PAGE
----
All posts by stevecarney

Physical Security: An Important Tool for School Safety

Over the past decade, installers and integrators have experienced a steady increase in inquiries for security products, including video surveillance, alarm systems, access control, and integrated security management systems, in schools and campuses across the country.

School SafetyIt’s no surprise that administrators, faculty, and parents are questioning andaddressing the level of security in their schools as shootings and campus violence continue to make headlines. In 1999, the year of the Columbine shootings, electronic security was not much of a discussion topic for schools, or even college campuses for that matter.

In the past, schools with physical security were usually equipped with a few access control points and emergency notification systems. One year after the Virginia Tech shootings in April 2007, the Campus Safety and Security Project conducted a national survey of colleges and universities, which revealed that approximately 50% of higher education respondents had perimeter access cards for their residence hall facilities. Far fewer facilities had monitored cameras or surveillance systems.

Today, an increasing number of campuses, high schools, middle schools, and even elementary schools are implementing integrated video surveillance, analytics, and security management systems.A recent study from IHS, expects the market for school security system integration to rise by more than 80% from 2012 to 2017. The report called “Vertical Insights: Video Surveillance & Security in Education,” projects the market for security systems integration in educational institutions to grow from under $3 billion in 2012 to $4.9 billion by 2017.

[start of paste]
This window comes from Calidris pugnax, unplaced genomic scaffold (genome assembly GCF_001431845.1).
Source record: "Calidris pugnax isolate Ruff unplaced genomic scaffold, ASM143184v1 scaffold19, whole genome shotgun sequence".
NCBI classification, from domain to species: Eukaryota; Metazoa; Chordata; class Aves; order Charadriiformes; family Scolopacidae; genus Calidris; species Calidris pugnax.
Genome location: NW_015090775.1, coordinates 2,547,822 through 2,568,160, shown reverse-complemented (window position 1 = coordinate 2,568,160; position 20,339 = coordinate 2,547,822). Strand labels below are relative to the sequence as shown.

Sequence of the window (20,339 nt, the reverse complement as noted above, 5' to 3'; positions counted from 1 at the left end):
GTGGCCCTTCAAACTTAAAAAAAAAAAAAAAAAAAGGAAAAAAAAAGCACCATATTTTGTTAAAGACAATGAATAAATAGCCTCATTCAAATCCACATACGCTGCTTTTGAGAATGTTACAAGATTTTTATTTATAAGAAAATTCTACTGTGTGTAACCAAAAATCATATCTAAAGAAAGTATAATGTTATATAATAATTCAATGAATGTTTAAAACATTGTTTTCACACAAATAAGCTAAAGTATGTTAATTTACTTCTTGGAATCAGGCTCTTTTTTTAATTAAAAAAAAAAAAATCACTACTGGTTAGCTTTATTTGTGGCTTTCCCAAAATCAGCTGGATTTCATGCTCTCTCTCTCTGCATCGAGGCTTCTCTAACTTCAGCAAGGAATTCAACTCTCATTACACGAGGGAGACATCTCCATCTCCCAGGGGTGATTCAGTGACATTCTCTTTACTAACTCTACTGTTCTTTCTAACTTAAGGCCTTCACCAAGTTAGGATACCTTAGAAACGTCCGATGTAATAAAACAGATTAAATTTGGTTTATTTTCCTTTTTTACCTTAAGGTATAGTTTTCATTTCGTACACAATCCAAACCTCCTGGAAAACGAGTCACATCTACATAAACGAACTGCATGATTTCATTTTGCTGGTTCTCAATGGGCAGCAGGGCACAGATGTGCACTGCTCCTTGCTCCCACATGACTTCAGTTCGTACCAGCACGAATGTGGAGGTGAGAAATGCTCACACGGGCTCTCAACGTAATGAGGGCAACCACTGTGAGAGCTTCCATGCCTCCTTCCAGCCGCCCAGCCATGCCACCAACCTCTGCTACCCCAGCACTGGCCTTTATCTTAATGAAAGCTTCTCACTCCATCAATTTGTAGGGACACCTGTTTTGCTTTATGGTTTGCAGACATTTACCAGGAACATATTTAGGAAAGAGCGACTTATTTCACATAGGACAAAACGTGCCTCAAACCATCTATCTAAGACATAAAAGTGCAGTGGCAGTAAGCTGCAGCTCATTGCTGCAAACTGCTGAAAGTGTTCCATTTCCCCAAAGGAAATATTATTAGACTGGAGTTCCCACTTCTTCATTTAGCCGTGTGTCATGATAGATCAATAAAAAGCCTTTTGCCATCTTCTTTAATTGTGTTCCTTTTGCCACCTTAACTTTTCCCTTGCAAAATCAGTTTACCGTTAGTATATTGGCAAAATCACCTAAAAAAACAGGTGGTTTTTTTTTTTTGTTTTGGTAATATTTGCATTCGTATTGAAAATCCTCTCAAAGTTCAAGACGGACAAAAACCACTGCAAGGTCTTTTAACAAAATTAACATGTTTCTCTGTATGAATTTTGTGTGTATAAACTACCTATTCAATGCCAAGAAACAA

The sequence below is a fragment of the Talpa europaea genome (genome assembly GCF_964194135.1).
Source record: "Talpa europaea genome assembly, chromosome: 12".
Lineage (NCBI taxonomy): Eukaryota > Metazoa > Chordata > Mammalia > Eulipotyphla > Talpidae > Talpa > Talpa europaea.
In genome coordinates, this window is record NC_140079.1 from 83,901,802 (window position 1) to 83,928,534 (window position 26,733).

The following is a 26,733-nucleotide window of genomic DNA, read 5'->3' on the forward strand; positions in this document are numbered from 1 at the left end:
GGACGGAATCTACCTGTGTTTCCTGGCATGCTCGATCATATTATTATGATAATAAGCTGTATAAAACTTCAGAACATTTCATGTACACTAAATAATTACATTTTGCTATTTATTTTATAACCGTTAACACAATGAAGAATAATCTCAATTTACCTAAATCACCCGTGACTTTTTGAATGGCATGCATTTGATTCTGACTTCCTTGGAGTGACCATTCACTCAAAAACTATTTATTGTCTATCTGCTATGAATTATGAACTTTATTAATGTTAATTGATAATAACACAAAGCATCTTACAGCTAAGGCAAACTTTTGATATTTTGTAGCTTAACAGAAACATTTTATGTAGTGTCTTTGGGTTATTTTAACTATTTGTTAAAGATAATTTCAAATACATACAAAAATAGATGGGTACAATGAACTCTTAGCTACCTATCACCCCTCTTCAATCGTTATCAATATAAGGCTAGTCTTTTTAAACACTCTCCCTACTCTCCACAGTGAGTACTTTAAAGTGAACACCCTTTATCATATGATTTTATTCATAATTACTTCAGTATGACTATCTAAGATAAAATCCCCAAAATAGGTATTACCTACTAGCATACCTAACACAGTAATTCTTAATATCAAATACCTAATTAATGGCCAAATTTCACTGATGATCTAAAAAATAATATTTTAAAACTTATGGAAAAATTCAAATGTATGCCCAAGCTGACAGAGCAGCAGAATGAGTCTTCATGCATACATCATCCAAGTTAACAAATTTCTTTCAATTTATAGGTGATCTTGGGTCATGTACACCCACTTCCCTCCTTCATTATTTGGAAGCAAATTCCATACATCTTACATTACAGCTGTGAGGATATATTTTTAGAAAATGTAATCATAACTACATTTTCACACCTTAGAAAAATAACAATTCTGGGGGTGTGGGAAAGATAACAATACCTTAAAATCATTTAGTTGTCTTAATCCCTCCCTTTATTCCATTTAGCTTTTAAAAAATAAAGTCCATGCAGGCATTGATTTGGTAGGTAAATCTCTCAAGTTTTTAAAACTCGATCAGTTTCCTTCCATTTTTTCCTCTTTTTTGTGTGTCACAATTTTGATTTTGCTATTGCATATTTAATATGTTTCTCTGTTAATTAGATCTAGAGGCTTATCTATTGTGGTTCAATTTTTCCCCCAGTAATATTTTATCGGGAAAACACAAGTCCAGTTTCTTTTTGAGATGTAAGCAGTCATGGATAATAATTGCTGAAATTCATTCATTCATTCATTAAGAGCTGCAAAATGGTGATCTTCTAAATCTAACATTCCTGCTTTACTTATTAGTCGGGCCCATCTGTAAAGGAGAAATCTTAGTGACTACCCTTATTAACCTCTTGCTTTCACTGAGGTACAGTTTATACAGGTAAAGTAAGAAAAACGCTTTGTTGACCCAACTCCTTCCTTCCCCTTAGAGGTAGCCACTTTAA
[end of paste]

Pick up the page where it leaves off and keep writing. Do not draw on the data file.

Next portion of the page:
For many schools, physical security is an ongoing process of redefining needs and staying vigilant. It was 15 years ago when the superintendent of the Cherokee County School District (CCSD) in Georgia, Dr. Frank Petruzielo, created the district’s public safety department. Back then, the district, which now comprises 47 schools and centers, had no intrusion detection, unmonitored fire alarms, and a handful of unmonitored, individual cameras purchased by individual schools.

Today, Cherokee County School District has entered the world of IP physical security with a hybrid IP surveillance solution and a unified security management system that features victor unified management system, VideoEdge hybrid recorders and American Dynamics’ Illustra IP cameras,allowing security staff and administrators access to live video and events throughout the school system. What started as a project for the district’s high schools and building perimeters, has grown to include surveillance in target areas at middle schools and other facilities.